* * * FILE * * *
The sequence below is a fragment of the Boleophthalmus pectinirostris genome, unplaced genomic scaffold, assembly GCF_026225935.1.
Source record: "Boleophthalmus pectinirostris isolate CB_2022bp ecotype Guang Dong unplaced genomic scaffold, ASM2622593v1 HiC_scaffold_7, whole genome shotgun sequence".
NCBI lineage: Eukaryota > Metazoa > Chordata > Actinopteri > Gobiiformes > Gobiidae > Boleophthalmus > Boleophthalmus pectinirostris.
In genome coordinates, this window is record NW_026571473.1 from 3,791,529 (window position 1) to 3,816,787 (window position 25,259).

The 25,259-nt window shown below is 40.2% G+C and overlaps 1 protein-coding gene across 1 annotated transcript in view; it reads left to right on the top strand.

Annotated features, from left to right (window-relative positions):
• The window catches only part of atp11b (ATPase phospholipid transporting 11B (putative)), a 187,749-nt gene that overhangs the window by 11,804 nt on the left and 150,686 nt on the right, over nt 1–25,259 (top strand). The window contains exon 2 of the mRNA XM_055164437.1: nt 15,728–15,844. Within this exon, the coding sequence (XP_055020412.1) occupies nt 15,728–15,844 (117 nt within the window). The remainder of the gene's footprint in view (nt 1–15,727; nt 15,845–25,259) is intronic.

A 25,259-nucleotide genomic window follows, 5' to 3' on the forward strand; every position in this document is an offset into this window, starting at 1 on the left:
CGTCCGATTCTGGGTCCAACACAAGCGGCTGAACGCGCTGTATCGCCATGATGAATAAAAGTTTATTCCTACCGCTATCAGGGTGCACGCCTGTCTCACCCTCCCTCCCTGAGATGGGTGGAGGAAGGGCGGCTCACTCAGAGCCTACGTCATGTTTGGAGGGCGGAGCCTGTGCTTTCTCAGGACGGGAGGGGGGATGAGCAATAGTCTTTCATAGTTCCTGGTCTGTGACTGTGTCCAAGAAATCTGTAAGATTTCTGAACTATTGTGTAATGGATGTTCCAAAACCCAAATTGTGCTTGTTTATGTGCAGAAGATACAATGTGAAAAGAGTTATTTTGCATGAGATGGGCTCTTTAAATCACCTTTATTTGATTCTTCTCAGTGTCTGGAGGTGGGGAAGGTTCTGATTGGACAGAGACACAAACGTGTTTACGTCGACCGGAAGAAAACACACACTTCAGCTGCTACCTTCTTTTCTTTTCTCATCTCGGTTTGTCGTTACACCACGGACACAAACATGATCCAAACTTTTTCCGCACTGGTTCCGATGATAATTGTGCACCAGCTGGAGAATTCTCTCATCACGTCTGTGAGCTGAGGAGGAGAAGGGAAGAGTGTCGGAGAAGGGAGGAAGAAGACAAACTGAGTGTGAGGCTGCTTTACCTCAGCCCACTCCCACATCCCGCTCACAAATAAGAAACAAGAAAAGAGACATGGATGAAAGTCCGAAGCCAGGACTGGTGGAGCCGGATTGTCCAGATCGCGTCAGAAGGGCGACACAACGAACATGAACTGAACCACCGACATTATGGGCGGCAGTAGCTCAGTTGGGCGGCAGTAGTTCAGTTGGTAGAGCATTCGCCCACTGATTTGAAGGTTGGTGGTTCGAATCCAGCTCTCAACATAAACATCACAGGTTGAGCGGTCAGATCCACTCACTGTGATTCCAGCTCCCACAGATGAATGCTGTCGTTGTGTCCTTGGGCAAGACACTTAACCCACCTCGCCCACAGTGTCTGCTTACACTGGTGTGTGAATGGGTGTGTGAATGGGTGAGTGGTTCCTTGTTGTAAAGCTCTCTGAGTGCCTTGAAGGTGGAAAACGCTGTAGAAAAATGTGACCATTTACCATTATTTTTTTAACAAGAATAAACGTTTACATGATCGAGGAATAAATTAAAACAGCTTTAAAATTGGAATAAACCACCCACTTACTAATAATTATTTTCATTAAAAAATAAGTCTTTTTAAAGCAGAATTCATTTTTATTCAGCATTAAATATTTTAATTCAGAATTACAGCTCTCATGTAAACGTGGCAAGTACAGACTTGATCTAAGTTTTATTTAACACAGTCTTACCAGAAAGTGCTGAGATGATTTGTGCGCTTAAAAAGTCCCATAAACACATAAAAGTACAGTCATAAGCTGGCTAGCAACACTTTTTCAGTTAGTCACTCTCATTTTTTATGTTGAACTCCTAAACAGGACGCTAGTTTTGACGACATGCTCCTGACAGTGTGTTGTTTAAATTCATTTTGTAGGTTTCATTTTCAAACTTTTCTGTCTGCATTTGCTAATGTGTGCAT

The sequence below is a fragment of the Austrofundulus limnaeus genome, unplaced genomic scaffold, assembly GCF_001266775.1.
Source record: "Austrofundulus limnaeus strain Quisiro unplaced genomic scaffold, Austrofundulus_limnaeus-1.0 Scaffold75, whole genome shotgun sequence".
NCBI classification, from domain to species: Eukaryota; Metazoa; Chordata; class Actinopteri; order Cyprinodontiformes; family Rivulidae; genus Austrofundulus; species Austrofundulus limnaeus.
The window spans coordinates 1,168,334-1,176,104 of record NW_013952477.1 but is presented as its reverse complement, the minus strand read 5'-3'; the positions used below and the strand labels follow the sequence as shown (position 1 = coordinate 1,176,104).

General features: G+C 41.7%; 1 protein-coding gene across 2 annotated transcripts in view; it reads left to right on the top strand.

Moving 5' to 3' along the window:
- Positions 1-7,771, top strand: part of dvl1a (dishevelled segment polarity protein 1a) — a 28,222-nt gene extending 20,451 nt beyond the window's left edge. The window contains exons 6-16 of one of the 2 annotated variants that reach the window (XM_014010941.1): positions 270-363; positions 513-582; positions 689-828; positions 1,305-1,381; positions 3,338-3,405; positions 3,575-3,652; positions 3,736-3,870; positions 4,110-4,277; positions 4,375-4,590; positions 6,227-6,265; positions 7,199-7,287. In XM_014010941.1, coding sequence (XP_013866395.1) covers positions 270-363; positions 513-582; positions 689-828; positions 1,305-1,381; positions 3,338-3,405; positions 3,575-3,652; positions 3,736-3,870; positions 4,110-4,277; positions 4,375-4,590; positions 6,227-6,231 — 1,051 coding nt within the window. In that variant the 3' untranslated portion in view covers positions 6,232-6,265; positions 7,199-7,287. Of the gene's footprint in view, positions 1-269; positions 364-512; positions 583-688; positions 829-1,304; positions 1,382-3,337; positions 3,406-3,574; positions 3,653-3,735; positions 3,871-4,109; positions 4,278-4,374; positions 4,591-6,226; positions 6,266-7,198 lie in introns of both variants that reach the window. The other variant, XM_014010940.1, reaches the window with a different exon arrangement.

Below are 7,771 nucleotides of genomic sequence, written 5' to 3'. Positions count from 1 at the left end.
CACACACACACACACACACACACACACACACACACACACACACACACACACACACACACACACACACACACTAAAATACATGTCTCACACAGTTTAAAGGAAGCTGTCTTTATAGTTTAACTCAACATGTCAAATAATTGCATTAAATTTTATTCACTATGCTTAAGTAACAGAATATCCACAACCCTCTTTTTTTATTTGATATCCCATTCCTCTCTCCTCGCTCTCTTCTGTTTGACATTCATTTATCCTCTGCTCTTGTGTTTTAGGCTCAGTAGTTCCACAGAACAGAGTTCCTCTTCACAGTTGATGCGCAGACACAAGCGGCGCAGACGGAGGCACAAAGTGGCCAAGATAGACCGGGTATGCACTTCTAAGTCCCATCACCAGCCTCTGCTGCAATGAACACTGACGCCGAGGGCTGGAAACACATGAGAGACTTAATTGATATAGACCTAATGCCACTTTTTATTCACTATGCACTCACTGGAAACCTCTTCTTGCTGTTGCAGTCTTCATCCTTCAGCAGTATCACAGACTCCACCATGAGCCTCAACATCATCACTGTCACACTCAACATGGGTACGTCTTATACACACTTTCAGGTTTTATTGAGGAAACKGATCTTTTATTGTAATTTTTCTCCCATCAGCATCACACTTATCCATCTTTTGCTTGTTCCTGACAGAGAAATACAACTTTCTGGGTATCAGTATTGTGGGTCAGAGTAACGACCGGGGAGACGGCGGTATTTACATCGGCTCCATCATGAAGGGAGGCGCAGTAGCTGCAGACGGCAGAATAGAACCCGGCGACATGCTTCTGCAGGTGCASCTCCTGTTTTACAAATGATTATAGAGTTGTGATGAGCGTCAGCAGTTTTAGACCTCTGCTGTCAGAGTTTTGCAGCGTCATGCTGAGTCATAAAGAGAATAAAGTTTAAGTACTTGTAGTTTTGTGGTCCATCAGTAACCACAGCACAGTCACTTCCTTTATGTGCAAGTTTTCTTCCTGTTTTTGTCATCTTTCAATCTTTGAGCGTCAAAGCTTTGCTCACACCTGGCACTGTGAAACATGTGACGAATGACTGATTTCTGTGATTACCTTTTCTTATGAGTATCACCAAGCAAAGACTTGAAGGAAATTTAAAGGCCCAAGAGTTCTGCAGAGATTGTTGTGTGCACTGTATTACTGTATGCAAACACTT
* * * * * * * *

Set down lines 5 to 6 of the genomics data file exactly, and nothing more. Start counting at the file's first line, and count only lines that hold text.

The 25,259-nt window shown below is 40.2% G+C and overlaps 1 protein-coding gene across 1 annotated transcript in view; it reads left to right on the top strand.

Annotated features, from left to right (window-relative positions):